Twitter Announces New API, Details Its Vision For Developer Ecosystem

twitter-logo-2012-newTwitter developers may not like some of the details, but they finally have more clarity about Twitter’s plans for its API and how it expects the overall developer ecosystem to look and operate in the future.

About six weeks after it warned developers that “stricter guidelines” were coming, Twitter announced the new rules today. They’ll take effect “in the coming weeks” when Twitter releases version 1.1 of its API. Developers will have six months to migrate to the new API and fall in line with the new rules.

Those new rules include:

Required authentication: Applications won’t be able to access the API anonymously.

Per-endpoint rate limiting: Rather than allowing 350 API calls per hour for all applications, most endpoints will be limited to 60 per hour — “well above the needs of most applications,” Twitter says — and other apps doing Tweet display, profile display and user lookup/search will be given a higher limit of 720 calls per hour per endpoint.

“Rules of the Road” changes: There are several changes coming here, the most important of which may be that the current “Display Guidelines” will become “Display Requirements.” Twitter wants all applications to provide a consistent user experience when it comes to displaying tweets, and those that don’t may find their API access revoked.

Paul Haddad, the developer behind the popular third-party Twitter client Tweetbot, has already responded on Twitter to the new rate-endpoint limitations:

He went on to say in a follow-up tweet that “Tweetbot for Mac is still on track, get ready for a Beta soon.” Expect other developers to weigh in with their reactions to Twitter’s new API rules, too.

The Twitter Developer Ecosystem

Twitter also used today’s announcement to share its vision for the overall developer ecosystem and, despite Haddad’s optimism, there are a few ominous words that may worry other developers and discourage some from creating apps for Twitter.


In the post, Twitter’s Michael Sippey says Twitter wants to “encourage activity in the upper-left, lower-left and lower right quadrants, and limit certain use cases that occupy the upper-right quadrant” of the image above. That’s where third-party clients (like Tweetbot and others) exist, and Sippey pretty clearly states that Twitter doesn’t want to see any more apps like that:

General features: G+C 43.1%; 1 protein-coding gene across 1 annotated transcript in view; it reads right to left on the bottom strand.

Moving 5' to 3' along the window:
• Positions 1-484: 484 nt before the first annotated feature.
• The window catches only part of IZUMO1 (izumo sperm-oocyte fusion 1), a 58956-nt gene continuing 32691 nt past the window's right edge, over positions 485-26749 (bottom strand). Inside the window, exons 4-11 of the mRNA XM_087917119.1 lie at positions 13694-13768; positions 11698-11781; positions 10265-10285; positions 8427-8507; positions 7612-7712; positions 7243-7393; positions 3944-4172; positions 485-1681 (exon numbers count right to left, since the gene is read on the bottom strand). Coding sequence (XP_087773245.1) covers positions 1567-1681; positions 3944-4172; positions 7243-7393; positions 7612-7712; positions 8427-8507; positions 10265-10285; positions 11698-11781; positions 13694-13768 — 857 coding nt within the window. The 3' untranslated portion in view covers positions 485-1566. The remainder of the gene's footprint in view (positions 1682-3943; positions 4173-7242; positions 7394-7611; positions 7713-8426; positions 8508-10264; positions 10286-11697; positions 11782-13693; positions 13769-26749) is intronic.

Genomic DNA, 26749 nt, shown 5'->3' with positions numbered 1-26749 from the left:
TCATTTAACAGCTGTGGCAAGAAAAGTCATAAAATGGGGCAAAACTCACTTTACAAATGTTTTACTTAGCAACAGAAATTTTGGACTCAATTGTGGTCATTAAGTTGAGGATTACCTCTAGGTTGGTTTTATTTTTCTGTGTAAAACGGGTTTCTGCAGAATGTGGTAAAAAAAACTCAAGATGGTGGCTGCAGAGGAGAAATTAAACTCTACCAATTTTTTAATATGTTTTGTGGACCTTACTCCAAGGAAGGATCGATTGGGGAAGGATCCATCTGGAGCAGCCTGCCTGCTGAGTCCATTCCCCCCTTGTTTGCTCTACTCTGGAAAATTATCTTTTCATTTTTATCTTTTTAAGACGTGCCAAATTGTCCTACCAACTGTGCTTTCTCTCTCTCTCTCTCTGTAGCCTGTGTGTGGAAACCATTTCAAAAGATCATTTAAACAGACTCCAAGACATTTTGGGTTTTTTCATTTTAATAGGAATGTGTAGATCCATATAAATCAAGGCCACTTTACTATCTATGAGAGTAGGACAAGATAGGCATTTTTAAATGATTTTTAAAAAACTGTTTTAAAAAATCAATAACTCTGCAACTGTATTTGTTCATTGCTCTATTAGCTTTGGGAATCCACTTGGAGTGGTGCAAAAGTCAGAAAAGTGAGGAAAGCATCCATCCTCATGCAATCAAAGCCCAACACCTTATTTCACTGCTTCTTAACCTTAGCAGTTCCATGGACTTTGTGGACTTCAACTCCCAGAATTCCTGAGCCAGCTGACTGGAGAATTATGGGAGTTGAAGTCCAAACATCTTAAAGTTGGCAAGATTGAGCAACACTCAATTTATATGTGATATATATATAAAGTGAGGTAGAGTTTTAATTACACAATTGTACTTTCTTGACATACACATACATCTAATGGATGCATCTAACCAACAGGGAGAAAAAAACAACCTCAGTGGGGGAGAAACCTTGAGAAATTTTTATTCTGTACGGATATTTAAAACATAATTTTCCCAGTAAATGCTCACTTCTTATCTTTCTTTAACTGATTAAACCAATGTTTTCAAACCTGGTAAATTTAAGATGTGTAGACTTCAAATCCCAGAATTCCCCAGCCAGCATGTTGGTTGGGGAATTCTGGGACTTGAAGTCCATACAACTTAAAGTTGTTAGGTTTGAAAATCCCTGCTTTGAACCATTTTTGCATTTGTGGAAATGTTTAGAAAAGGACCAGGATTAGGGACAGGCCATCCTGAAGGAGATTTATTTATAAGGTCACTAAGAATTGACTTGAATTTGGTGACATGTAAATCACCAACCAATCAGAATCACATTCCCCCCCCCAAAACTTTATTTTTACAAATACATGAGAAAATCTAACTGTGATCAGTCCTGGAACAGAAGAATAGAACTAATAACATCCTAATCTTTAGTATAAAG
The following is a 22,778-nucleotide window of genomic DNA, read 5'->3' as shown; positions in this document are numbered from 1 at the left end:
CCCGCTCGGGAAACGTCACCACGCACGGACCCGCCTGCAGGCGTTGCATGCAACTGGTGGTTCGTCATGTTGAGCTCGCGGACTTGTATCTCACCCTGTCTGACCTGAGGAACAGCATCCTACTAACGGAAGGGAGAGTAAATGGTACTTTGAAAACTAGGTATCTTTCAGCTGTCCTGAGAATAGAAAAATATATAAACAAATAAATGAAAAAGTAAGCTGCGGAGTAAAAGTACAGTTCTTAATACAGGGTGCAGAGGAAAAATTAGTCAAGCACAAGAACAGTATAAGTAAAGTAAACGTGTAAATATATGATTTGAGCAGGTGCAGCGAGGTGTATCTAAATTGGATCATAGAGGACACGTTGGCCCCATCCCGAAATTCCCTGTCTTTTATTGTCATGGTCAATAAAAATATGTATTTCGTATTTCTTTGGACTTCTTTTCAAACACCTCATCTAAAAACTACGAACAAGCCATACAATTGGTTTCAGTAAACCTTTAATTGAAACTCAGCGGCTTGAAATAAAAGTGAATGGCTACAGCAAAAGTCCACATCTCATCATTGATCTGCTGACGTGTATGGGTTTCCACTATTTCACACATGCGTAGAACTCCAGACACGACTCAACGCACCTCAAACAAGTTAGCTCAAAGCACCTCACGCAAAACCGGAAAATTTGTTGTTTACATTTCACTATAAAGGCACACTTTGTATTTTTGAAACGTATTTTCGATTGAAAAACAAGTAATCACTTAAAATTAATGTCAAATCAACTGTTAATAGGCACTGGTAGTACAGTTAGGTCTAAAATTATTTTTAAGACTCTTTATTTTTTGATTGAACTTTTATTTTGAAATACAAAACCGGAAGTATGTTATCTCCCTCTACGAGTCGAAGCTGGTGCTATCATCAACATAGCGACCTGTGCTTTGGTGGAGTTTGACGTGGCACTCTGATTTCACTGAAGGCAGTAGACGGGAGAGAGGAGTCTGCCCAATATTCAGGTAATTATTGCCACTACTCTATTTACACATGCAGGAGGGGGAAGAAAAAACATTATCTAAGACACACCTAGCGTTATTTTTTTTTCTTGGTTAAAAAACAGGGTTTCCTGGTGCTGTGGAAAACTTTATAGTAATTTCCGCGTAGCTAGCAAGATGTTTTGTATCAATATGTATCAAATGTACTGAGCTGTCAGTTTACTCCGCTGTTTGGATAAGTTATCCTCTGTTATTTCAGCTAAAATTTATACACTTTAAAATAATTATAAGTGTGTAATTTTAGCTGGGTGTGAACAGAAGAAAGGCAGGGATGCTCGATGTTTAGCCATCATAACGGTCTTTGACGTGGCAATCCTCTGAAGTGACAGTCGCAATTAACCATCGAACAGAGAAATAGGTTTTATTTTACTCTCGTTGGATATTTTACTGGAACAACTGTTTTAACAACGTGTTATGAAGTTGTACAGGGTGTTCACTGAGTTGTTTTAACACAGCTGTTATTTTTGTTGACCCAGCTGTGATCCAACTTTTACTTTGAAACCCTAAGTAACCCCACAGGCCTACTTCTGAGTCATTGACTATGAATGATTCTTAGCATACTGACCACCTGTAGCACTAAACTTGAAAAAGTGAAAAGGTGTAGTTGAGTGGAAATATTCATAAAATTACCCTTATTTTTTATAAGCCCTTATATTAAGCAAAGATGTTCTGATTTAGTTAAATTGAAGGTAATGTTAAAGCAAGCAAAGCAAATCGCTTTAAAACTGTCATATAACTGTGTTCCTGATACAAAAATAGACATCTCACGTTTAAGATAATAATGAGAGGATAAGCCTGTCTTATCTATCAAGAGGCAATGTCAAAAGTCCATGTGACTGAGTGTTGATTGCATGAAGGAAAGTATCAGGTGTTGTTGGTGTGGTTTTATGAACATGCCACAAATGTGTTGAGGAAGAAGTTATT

Nearly eighteen months ago, we gave developers guidance that they should not build client apps that mimic or reproduce the mainstream Twitter consumer client experience. And to reiterate what I wrote in my last post, that guidance continues to apply today.

Whether the wide range of Twitter app developers are happy with the details of today’s announcement or not, they at least have something resembling a blueprint to follow for when Twitter’s API version 1.1 is released.

Twitter’s tightening of its API policies has already impacted its users that also have accounts with LinkedIn and Instagram. And one developer, Dalton Caldwell, was inspired to create a new Twitter-like service at See the stories below for more on that.

Also see Using Star Trek To Explain Winners & Losers In Twitter’s New Ecosystem Quadrants, our related story from today that explains the changes above in terms of the worlds, alliances and battles of the Star Trek universe.

Related Topics: Channel: Industry | Social Media Marketing | Top News | Twitter | Twitter: Business Issues


About The Author: is Editor-In-Chief of Marketing Land. His news career includes time spent in TV, radio, and print journalism. His web career continues to include a small number of SEO and social media consulting clients, as well as regular speaking engagements at marketing events around the U.S. He recently launched a site dedicated to Google Glass called Glass Almanac and also blogs at Small Business Search Marketing. Matt can be found on Twitter at @MattMcGee and/or on Google Plus. You can read Matt's disclosures on his personal blog.

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